Santerías play Burdock (1184 Bloor West) on January 21. Rakkatak celebrate the release of third album Small Pieces on April 14 at Burdock.
John Ordean, oneintenwords.com
Anyone who plays vintage gear knows the challenge of keeping it functional and in good shape. I play a Korg CX-3 and was once told that every time it gets bumped or knocked around, even lightly, it’s akin to dropping it down a flight of stairs. Because Korg stopped manufacturing the CX-3 and started making more durable, lightweight keyboards in its place, replacement parts are difficult to find. I’ve turned my apartment into the Grey Gardens of organs, using old keyboards for organ transplants.
I met the Dr. Frankenstein of keys, John Leimseider, while recording Mellotron tracks for Public Animal’s debut record at Calgary’s National Music Centre. He’s a wizard, and the NM Centre’s collection of pianos and synthesizers is incredible. Closer to Toronto, there’s Mojo Music in Oakville (430 Speers), also known as the “spa for keyboards.” The technicians are professional, knowledgeable and have a stash of very scarce replacement parts. Picture the scene in the Wizard of Oz when Dorothy and her cronies arrive in the Emerald City and are buffed and polished into dazzling visions of beauty. That was my Korg after a short stay at Mojo. To help me sustain the “new Korg glow,” the staff also found an affordable, durable road case – with wheels! – to properly protect it. I haven’t had any problems since.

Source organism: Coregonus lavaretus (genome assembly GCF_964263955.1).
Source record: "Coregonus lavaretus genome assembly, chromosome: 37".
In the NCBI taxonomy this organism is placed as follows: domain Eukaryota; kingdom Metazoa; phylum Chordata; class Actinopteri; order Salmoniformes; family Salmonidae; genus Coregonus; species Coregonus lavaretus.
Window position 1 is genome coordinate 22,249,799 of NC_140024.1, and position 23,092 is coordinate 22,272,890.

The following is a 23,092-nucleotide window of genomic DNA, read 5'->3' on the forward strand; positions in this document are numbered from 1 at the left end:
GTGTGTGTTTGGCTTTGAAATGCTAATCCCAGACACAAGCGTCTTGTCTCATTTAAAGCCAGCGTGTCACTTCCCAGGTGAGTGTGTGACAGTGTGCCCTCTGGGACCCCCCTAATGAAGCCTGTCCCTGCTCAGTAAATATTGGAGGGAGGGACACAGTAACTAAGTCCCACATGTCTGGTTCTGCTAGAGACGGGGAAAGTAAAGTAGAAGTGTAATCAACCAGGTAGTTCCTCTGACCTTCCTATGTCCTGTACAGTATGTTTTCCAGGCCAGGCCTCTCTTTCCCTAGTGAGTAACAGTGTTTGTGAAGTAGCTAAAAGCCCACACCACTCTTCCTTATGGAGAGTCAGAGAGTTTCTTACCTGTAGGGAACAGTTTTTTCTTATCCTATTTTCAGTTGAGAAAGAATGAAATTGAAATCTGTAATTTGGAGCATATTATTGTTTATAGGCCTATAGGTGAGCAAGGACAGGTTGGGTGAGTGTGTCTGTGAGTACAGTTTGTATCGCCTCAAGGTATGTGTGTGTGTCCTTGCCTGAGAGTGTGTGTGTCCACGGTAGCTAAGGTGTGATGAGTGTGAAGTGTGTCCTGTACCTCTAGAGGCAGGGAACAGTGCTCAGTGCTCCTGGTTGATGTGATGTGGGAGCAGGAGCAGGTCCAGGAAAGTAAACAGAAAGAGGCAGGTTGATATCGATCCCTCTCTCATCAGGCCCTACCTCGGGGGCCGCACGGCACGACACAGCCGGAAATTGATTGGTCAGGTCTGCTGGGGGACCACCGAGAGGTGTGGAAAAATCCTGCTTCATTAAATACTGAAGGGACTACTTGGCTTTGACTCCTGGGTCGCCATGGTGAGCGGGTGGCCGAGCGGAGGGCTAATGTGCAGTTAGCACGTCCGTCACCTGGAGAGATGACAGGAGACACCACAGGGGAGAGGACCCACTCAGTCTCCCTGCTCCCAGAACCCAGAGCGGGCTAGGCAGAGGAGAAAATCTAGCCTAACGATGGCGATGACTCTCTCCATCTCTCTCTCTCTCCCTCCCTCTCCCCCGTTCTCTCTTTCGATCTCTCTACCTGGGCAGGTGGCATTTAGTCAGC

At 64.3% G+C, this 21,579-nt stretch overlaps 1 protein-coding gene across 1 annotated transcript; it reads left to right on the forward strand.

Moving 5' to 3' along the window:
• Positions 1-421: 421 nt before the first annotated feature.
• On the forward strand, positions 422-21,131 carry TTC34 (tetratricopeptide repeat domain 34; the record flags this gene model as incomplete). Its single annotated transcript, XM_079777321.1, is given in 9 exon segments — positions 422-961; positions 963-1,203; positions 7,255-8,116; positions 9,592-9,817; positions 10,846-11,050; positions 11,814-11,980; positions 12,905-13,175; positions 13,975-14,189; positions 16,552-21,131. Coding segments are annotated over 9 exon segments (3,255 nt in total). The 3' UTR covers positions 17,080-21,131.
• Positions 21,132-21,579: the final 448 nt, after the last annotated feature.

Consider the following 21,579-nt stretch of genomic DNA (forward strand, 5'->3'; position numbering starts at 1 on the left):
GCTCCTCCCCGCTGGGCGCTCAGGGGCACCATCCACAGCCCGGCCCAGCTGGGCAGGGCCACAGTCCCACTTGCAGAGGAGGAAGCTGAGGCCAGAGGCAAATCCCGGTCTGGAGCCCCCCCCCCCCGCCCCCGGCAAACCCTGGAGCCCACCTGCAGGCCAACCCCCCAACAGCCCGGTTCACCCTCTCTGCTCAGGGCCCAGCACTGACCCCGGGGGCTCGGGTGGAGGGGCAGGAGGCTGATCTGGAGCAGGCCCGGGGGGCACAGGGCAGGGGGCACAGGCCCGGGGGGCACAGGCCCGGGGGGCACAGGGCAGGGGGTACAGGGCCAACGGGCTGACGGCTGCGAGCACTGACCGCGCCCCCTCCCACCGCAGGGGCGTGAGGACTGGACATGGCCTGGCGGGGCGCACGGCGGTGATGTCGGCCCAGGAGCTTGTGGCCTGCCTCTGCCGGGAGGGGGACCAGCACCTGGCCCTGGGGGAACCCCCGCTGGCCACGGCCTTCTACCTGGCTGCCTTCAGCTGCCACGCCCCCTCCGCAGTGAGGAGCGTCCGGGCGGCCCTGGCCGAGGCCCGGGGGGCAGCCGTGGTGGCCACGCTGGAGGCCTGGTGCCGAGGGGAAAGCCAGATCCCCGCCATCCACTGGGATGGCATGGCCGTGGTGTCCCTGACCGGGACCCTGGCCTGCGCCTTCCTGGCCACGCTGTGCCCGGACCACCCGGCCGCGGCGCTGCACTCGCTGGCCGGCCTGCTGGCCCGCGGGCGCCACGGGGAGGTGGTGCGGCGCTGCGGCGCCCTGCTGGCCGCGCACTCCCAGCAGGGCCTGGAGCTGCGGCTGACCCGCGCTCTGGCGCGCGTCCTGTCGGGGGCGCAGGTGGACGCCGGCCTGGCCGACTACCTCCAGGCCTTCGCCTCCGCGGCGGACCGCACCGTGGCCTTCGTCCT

Public Animal’s second record, Public Arms, came out in October.
Do you want to be treated like a real musician and not a walking, talking wad of cash who is pretty good for a girl? If you’re looking to buy, sell, consign or repair a guitar, amp or electronics, head to Capsule Music (985 Dovercourt). It’s tucked away in a basement just south of Dovercourt and Hallam, with a single red guitar hanging over the alleyway to indicate its whereabouts, so you’re already “in-the-know” when you find it.